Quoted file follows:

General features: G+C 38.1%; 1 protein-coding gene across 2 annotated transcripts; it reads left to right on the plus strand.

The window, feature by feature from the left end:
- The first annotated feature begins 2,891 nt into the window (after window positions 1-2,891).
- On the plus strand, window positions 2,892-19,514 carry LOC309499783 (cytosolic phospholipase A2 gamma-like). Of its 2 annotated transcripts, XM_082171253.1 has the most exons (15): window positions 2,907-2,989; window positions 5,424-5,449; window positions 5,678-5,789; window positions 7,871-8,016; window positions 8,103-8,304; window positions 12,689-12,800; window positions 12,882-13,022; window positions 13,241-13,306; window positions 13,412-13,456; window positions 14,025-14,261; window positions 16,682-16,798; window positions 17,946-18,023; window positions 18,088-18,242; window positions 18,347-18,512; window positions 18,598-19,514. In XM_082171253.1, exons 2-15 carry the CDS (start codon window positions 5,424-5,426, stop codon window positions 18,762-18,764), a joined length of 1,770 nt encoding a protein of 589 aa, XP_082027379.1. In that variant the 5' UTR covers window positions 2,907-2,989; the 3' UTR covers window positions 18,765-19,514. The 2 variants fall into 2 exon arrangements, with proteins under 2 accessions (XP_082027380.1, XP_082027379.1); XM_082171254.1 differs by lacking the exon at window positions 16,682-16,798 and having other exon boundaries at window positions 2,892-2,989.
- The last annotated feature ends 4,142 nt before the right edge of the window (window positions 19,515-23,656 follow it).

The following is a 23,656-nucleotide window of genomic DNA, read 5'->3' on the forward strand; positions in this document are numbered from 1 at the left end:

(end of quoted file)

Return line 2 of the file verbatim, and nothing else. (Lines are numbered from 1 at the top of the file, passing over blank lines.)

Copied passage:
The window, feature by feature from the left end: